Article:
Accident Aero Vodochody L-39C Albatros N602MC, 24 Jan 2001
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ASN Wikibase Occurrence # 171852
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Type:Silhouette image of generic L39 model; specific model in this crash may look slightly different    
Aero Vodochody L-39C Albatros
Owner/operator:Mac Flightlease Inc
Registration: N602MC
MSN: 135234
Fatalities:Fatalities: 2 / Occupants: 2
Other fatalities:0
Aircraft damage: Written off (damaged beyond repair)
Location:Front Range Airport (FTG/KFTG), Watkins, CO -   United States of America
Phase: Initial climb
Departure airport:Front Range Airport, CO (FTG)
Destination airport:
Investigating agency: NTSB
Confidence Rating: Accident investigation report completed and information captured
On January 24, 2001, at 1127 mountain standard time, an Aero Vodochody L-39CT, N602MC, was destroyed when it impacted terrain while on departure from Front Range Airport, Watkins, Colorado. The airline transport pilot and his passenger were fatally injured. MAC Flightlease, Inc., of Portland, Oregon, was operating the airplane under Title 14 CFR Part 91. Visual meteorological conditions prevailed for the local flight that was originating at the time of the accident. No flight plan had been filed.

The pilot departed from runway 26 in the military jet trainer and made an immediate steep left hand turn at an estimated 100 to 300 feet above the ground. Approximately 30 seconds later, the back seat canopy transparency failed and separated from the aircraft. The back seat passenger's headset and hat accompanied the transparency fragments to the ground. The airplane began oscillating divergently, pitching up to near vertical, turned right, and impacted the ground longitudinally oriented approximately 60 degrees to the right of the energy track alignment. The airplane's most recent empty weight CG calculations indicate that the airplane was at 34.98% MAC; the factory recommends a 27.7% MAC empty weight CG. The airplane's flight CG (with two occupants and the main fuel tank full) was calculated to be 29.58% MAC. The manufacturer recommends an approximate flight CG of 23 to 25.5% MAC. As the CG moves aft of this envelope, aircraft control becomes progressively more sensitive. The manufacturer reported that their test pilot's have flown the airplane with CGs as high 34% to 35% MAC, and aircraft records indicate that the pilot had previous flight experience with CGs in the 29% to 30% MAC range. Aircraft records also indicate that the pilot had 38.6 hours of flight experience in the airplane in approximately 3 years, and 6.6 hours of experience during the last 18 months. The night before the accident, the pilot had returned from a trip around the world in his Boeing Business Jet, with multiple business stops along the way. Analysis of the rear canopy's transparency indicated that it was embrittled.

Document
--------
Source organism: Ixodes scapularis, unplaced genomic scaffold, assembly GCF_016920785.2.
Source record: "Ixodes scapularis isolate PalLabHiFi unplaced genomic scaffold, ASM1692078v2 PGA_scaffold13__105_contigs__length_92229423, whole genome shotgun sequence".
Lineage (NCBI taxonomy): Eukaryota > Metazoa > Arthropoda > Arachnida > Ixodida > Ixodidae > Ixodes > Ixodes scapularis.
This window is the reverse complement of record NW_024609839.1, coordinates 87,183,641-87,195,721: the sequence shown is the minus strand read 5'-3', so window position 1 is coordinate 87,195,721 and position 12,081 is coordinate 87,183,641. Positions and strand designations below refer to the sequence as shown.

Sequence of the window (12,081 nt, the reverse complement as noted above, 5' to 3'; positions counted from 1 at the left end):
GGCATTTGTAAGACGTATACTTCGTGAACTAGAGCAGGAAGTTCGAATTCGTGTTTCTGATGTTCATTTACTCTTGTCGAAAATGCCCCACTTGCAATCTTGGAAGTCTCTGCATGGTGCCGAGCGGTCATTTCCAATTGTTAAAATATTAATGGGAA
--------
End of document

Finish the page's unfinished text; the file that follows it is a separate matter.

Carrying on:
Probable Cause: The pilot's failure to maintain aircraft control, and the subsequent inadvertent stall/mush. Factors were the pilot's diverted attention due to the failure of the rear canopy's acrylic transparency and the loss of communication with his back seat passenger, the pilot's lack of recent experience in make/model airplane, the airplane's improper aft weight distribution (center of gravity), and the pilot's fatigue (circadian rhythm).


FAA register: 2. FAA:

Accident investigation:
Investigating agency: NTSB
Status: Investigation completed
Duration: 1 year and 5 months
Download report: Final report


Photos: NTSB

Revision history:

02-Dec-2014 20:49 Dr. John Smith Added
21-Dec-2016 19:28 ASN Update Bot Updated [Time, Damage, Category, Investigating agency]
10-Dec-2017 10:26 ASN Update Bot Updated [Operator, Departure airport, Source, Narrative]
17-Jan-2023 21:27 Captain Adam Updated [Operator, Location, Departure airport, Source, Narrative, Accident report, Photo]
17-Jan-2023 21:27 Captain Adam Updated [Photo]
17-Jan-2023 21:37 Captain Adam Updated [Photo]

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